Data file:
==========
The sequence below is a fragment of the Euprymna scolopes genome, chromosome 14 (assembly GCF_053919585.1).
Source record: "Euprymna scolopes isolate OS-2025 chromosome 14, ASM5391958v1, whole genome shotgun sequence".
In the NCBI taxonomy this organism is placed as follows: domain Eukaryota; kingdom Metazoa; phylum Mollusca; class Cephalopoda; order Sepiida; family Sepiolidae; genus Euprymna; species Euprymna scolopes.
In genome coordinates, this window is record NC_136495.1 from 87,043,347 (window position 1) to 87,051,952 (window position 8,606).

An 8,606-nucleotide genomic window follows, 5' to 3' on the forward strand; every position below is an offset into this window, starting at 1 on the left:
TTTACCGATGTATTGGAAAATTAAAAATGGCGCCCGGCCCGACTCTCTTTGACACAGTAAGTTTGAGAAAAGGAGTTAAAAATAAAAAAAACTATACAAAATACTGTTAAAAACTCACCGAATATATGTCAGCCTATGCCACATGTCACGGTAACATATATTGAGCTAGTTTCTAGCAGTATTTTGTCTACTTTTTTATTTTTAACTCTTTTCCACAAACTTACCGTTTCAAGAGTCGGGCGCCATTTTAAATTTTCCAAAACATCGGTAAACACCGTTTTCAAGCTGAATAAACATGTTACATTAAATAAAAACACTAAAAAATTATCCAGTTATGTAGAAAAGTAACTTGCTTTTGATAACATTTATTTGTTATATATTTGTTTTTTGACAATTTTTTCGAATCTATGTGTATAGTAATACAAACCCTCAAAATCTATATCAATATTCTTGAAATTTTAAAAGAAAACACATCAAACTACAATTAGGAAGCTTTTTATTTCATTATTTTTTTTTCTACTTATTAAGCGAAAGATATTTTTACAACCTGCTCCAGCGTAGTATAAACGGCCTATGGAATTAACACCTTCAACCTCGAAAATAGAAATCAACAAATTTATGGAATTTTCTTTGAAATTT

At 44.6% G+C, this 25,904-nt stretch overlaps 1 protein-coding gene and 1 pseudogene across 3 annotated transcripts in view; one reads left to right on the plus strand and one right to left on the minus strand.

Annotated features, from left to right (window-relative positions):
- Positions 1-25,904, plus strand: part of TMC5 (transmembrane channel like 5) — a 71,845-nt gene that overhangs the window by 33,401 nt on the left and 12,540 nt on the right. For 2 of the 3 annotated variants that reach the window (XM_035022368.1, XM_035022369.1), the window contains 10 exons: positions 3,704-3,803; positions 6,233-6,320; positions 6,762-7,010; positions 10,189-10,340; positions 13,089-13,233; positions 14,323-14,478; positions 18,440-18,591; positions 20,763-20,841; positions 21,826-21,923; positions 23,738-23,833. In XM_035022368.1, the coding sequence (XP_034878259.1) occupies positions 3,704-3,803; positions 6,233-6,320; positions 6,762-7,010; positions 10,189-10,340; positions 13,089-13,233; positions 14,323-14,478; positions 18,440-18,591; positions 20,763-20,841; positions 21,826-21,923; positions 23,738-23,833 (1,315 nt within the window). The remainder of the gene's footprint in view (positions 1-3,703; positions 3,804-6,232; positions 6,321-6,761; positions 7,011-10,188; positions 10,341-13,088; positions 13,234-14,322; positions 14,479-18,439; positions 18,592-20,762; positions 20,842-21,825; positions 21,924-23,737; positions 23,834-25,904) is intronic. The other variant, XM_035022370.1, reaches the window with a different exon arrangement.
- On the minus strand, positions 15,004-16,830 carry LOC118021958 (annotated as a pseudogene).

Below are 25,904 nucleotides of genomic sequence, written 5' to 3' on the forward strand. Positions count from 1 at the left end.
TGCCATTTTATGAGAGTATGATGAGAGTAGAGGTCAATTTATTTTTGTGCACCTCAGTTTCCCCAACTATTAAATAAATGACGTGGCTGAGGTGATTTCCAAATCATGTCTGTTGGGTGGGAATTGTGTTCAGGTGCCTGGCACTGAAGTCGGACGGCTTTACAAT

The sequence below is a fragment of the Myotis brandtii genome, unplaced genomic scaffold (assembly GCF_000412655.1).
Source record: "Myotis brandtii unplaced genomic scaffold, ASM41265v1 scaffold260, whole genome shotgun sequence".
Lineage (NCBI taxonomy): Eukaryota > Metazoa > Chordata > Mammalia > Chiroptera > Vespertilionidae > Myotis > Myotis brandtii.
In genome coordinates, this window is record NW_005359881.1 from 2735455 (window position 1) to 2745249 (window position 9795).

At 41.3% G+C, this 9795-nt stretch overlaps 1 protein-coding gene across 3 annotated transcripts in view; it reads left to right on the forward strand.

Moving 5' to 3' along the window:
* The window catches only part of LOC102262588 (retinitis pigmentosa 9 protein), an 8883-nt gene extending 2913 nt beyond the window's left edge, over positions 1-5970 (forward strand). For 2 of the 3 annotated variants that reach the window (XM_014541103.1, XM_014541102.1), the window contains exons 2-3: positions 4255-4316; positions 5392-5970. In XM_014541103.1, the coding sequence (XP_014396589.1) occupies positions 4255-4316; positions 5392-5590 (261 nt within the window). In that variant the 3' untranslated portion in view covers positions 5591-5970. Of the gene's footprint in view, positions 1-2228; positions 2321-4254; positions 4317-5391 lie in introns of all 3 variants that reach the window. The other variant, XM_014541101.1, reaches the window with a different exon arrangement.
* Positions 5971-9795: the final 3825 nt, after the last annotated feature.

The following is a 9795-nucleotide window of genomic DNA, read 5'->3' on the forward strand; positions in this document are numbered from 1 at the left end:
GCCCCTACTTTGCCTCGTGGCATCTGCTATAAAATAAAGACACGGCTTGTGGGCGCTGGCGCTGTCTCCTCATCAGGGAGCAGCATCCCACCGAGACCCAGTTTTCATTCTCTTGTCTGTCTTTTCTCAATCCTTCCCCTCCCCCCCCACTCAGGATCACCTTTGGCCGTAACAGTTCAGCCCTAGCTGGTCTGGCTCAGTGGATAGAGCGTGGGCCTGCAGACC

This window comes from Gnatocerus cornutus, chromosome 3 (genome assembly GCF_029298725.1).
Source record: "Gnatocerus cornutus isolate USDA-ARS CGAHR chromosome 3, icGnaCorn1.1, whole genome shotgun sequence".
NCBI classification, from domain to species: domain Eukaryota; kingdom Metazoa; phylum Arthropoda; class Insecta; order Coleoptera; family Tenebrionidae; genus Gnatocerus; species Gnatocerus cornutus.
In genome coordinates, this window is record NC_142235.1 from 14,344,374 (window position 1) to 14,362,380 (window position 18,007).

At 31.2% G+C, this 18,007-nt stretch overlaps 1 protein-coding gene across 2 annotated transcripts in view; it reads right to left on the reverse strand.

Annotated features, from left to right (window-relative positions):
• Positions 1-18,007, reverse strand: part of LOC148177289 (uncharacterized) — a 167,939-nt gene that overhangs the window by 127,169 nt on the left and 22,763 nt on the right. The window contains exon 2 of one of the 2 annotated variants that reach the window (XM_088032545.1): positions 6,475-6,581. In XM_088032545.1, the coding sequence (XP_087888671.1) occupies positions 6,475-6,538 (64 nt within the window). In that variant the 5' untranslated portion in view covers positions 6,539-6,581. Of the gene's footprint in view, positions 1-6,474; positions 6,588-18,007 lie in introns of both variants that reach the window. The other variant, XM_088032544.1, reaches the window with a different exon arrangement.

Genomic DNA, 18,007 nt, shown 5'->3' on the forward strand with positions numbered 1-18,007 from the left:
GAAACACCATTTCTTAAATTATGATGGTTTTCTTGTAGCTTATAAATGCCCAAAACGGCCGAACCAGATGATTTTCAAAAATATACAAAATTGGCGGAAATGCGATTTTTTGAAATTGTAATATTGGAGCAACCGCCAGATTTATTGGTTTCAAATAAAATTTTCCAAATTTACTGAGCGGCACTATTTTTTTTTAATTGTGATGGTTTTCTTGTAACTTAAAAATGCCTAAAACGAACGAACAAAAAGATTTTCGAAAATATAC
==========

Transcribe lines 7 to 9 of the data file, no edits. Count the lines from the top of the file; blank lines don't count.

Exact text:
At 44.6% G+C, this 25,904-nt stretch overlaps 1 protein-coding gene and 1 pseudogene across 3 annotated transcripts in view; one reads left to right on the plus strand and one right to left on the minus strand.

Annotated features, from left to right (window-relative positions):
- Positions 1-25,904, plus strand: part of TMC5 (transmembrane channel like 5) — a 71,845-nt gene that overhangs the window by 33,401 nt on the left and 12,540 nt on the right. For 2 of the 3 annotated variants that reach the window (XM_035022368.1, XM_035022369.1), the window contains 10 exons: positions 3,704-3,803; positions 6,233-6,320; positions 6,762-7,010; positions 10,189-10,340; positions 13,089-13,233; positions 14,323-14,478; positions 18,440-18,591; positions 20,763-20,841; positions 21,826-21,923; positions 23,738-23,833. In XM_035022368.1, the coding sequence (XP_034878259.1) occupies positions 3,704-3,803; positions 6,233-6,320; positions 6,762-7,010; positions 10,189-10,340; positions 13,089-13,233; positions 14,323-14,478; positions 18,440-18,591; positions 20,763-20,841; positions 21,826-21,923; positions 23,738-23,833 (1,315 nt within the window). The remainder of the gene's footprint in view (positions 1-3,703; positions 3,804-6,232; positions 6,321-6,761; positions 7,011-10,188; positions 10,341-13,088; positions 13,234-14,322; positions 14,479-18,439; positions 18,592-20,762; positions 20,842-21,825; positions 21,924-23,737; positions 23,834-25,904) is intronic. The other variant, XM_035022370.1, reaches the window with a different exon arrangement.